Trying for a baby can be tough on you and your partner. It can feel clinical and stressful as you work to conceive within the fertility window and do everything within your power to increase your chances of getting pregnant. But, if you’re struggling, you’re not alone.
It might seem that people easily get pregnant, but that’s not true. Many partners find it hard and have to work together to start a family. Although it may feel disheartening, there are many things you can do to increase your chances. Read on to find out what affects your fertility and how to improve it.
What is Female Fertility?
Female fertility is when a woman is trying to conceive (get pregnant) through deliberate unprotective sex. They may use an ovulation chart to increase the chances of having a baby with their partner. Aside from naturally conceiving (through intercourse), there are other methods to get pregnant, such as IVF and sperm donors, which the article will get into later.
How is Women’s Fertility Different to Men’s?
Women get pregnant from having unprotected sex. The man’s sperm travels up the fallopian tube and impregnates an egg. I’m sure you learnt all of this in school, but it’s worth remembering how it works to understand the mechanics behind conceiving.
It’s a common misconception that women can get pregnant anytime or that their cycles are exactly 28 days. They can be as long as 35 days, and the length of your cycle can also increase if you are under stress. Contrary to popular belief, women can only conceive within four to six days of their menstrual cycle. However, men are fertile 24/7, 365 days out of the year!
Only 14% of women with a 28 day cycle actually ovulated on day 14.
What Negatively Affects Women’s Fertility?
- Smoking – The 5,000 chemicals you consume through smoking a cigarette can, unsurprisingly, disrupt hormone levels and make it hard to conceive. It also increases the risk of cervical cancer and creates complications with the baby before and after birth.
- Excess alcohol – too much alcohol in your system may lead to an irregular menstrual cycle, significantly reducing fertility. Cut back on the units to ensure your body is healthy.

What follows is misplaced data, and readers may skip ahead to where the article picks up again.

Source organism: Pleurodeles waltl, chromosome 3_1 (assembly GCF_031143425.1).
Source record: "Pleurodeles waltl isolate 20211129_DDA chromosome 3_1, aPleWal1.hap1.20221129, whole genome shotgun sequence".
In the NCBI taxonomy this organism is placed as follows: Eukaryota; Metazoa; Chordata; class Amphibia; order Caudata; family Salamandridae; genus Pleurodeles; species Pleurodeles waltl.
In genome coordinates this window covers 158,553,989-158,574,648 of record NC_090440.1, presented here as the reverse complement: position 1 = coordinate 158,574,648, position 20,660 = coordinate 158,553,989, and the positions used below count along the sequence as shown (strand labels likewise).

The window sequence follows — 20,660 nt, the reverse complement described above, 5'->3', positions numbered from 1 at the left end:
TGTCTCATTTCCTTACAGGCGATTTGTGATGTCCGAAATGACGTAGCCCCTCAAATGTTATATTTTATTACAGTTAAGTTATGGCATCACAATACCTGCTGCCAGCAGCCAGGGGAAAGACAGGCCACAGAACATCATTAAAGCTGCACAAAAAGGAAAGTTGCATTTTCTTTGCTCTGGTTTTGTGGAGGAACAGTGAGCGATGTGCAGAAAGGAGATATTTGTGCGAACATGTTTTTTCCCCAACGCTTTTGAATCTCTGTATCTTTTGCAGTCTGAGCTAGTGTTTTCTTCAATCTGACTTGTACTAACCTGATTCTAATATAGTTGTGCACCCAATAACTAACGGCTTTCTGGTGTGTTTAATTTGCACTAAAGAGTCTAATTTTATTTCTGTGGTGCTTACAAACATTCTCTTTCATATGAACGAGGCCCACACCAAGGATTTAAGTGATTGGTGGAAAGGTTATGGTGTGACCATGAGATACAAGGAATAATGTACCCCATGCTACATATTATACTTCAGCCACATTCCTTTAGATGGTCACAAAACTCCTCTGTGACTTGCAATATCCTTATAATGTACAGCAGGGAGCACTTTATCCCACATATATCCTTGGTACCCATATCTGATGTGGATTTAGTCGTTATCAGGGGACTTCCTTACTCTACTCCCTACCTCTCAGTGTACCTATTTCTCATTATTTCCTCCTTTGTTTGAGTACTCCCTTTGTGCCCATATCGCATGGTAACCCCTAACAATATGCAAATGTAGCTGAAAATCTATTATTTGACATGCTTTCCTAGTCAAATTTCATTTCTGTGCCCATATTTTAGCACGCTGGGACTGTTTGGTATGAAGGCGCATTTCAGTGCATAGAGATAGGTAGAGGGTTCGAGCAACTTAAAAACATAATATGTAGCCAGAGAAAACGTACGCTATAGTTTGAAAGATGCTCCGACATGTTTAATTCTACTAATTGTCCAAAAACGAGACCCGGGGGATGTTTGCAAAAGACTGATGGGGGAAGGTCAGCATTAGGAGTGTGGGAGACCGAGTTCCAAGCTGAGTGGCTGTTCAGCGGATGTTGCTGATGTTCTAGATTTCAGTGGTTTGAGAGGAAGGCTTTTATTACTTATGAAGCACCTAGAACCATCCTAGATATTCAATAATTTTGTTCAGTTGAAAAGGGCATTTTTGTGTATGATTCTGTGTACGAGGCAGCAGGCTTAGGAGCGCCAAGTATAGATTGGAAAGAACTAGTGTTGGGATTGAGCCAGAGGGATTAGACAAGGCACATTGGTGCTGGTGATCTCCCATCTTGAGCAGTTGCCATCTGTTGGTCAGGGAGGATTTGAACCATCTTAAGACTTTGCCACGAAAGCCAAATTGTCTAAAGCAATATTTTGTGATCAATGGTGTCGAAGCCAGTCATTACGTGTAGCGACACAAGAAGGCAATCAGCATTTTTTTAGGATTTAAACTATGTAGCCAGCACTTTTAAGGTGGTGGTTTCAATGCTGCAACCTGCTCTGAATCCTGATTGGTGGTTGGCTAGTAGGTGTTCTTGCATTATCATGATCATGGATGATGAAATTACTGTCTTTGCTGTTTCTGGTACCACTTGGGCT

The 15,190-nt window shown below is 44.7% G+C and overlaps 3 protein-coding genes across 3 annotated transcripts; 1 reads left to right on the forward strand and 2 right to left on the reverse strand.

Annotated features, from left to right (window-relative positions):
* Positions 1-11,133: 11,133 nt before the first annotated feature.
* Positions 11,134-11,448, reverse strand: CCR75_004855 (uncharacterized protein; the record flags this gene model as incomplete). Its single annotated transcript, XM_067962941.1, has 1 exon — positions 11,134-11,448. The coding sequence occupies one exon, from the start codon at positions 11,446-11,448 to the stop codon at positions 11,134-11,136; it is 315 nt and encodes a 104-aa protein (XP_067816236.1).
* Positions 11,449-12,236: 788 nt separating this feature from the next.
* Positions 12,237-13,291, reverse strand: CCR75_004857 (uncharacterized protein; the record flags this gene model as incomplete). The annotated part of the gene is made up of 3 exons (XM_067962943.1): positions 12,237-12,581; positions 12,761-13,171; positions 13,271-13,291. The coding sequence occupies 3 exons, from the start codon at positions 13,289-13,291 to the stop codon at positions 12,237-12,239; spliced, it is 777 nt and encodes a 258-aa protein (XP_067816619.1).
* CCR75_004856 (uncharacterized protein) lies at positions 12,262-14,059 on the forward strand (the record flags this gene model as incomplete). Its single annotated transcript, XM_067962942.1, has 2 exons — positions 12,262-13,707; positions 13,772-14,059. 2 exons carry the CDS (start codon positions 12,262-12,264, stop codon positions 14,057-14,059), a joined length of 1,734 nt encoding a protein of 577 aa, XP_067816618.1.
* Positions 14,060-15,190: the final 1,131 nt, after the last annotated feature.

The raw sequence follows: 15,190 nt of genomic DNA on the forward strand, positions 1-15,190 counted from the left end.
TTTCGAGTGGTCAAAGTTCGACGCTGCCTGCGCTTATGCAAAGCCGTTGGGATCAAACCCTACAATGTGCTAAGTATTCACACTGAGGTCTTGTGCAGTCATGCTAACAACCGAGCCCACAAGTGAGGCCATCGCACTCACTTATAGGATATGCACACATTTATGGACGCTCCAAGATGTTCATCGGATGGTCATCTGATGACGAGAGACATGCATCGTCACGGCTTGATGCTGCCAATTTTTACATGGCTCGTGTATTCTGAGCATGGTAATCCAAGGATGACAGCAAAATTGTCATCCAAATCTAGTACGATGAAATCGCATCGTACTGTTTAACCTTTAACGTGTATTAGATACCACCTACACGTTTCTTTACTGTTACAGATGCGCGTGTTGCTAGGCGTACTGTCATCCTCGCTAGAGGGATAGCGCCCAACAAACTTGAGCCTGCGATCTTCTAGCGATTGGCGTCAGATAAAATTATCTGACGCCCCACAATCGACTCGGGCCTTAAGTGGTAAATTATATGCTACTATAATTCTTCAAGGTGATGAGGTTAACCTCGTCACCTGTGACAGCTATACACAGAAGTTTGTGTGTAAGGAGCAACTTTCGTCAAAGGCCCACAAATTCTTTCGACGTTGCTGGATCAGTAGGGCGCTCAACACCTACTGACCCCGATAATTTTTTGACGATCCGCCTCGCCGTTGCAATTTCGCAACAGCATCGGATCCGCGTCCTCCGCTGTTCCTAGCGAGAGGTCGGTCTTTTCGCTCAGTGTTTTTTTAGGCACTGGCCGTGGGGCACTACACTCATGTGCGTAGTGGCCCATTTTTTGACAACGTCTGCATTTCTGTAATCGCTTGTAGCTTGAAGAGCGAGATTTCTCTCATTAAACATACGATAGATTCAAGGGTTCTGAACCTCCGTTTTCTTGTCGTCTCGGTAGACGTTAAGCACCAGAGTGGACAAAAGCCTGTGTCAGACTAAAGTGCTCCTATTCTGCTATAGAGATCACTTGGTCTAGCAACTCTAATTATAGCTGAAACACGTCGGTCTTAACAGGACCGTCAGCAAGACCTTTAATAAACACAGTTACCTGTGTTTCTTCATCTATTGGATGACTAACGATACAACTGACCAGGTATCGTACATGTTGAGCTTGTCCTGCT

- A poor diet – It’s all about balancing your hormones when you’re trying to get pregnant, and a bad diet will disrupt them.
Spiking your blood pressure with a sudden burst of sugar and eating fast food that causes inflammation will impact your body’s ability to get pregnant.
- Stress – High stress releases cortisol (a hormone) that disrupts other hormone levels for pregnancy. Stress by itself is highly unlikely to impact getting pregnant, but it can take longer. Starting a family can be stressful, so do your best to incorporate stress-reducing techniques. The best way to do this is to implement habits to include them in your daily routine.
- Age – Women’s fertility rates reach their highest between their late teens-twenties and drop around 35. However, many women have babies later in life due to pursuing careers or financial strain. It is more than possible to get pregnant after 35, but you will need to improve your chances.
86% of women conceive between the ages of 30-34. You can only get pregnant if you still have a menstrual cycle. Therefore, it is not possible once you have menopause.
- STIs – Sexually transmitted diseases such as untreated chlamydia and syphilis can affect fertility rates. If you contract an STI, contact your doctor to take the proper medication or antibiotics. You can take an STI blood test to regularly care for your sexual health and read more about STIs for a healthy body.
- Weight – If you are under or overweight, it can impact fertility. If you are severely underweight, you are not fueling your body enough, and it starts to shut down. One of the first non-essential things it needs to survive is its fertility. Therefore, your periods may stop, making it impossible to get pregnant.